COLUMBUS, Ohio After a period of relative calm during the 1990s, rapid changes in American families began anew during the 2000s, a new analysis suggests.
Young people delayed marriage longer than ever before, permanent singlehood increased, and divorce and remarriage continued to rise during the first decade of the century.
(See the top 5 trends in American families during the 2000s: http://researchnews.osu.edu/archive/5Trends.htm)
But the most troubling finding, researchers say, may be how American families have taken divergent paths: White people, the educated and the economically secure have much more stable family situations than minorities, the uneducated and the poor.
"The state of American families has become increasingly polarized," said Zhenchao Qian, author of the new study and professor of sociology at The Ohio State University.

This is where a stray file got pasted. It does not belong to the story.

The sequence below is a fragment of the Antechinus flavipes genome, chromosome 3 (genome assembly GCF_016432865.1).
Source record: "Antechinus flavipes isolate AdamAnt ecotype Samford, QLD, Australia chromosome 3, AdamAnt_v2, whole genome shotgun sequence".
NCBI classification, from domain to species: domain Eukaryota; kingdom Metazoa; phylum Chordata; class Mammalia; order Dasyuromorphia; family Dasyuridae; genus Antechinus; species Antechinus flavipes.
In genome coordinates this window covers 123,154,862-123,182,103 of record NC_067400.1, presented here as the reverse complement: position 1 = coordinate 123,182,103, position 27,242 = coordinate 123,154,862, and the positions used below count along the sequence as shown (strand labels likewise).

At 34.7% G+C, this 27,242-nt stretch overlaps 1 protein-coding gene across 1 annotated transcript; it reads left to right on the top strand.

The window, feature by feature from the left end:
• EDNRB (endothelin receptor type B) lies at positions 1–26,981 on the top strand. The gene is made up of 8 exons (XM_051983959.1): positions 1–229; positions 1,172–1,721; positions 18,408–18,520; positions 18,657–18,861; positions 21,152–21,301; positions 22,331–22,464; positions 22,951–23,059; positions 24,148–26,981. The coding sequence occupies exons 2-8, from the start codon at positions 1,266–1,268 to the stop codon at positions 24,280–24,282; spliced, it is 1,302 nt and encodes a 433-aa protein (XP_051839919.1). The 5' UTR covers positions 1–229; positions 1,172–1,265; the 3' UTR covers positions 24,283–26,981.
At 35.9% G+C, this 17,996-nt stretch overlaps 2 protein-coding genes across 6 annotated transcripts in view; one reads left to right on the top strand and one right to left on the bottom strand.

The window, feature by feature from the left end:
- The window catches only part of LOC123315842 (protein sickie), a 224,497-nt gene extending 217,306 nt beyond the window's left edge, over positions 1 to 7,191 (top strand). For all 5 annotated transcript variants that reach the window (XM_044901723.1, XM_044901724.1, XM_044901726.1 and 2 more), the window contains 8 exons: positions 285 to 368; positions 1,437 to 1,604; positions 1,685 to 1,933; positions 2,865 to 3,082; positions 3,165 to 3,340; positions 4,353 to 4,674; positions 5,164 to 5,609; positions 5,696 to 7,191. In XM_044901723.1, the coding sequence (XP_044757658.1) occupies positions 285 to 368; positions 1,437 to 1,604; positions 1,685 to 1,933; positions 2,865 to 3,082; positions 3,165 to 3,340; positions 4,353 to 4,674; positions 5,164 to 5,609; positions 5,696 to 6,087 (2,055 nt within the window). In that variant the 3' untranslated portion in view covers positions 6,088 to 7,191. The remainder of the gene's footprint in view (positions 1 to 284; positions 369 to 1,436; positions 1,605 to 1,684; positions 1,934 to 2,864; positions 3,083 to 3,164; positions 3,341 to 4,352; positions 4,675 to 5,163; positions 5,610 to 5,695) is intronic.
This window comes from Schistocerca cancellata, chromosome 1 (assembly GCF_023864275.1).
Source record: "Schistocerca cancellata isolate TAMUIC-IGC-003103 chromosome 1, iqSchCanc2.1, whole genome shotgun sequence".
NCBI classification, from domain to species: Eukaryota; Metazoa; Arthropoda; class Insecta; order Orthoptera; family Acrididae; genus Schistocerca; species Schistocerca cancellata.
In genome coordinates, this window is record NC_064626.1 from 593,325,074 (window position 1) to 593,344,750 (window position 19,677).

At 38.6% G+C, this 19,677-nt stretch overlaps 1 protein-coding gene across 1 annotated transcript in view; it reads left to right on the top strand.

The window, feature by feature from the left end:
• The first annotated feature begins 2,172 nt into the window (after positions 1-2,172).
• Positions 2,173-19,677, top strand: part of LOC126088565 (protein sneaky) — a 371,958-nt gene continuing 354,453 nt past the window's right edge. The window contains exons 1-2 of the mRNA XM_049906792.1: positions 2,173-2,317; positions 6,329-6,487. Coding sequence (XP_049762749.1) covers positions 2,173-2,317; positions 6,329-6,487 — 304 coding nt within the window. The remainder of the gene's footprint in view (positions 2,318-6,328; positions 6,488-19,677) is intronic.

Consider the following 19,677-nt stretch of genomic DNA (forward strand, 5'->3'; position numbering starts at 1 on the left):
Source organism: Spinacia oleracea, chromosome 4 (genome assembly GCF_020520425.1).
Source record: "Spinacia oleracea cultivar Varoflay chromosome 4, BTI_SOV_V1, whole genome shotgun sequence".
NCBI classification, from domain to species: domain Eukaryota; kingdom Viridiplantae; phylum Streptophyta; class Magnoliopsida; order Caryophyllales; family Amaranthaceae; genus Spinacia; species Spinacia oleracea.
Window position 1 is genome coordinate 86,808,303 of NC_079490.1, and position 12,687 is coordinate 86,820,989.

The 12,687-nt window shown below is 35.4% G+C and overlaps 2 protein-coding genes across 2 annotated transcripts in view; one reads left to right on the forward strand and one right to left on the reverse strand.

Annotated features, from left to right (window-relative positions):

"Race and ethnicity, education, economics and immigration status are increasingly linked to how well families fare."
Qian said the end result of the continuing changes he found in the 2000s is that "there is no longer any such thing as a typical American family."
Qian's analysis, based on data from the 2000 U.S. Census and the 2008-2010 American Community Survey, among other sources, is contained in a new report for the US2010 Project, sponsored by the Russell Sage Foundation and Brown University.
Qian said the Great Recession of the late 2000s played a large role in the changes he saw in American families during the decade covered by this study.
"There is no doubt that the gap between America's haves and have-nots grew larger than ever during the 2000s," he said.
"This gap has shaped American families in multiple ways. It influences the kind of families we live in and the kind of family environment in which we raise our children."
The recession m
|Contact: Jeff Grabmeier|
Ohio State University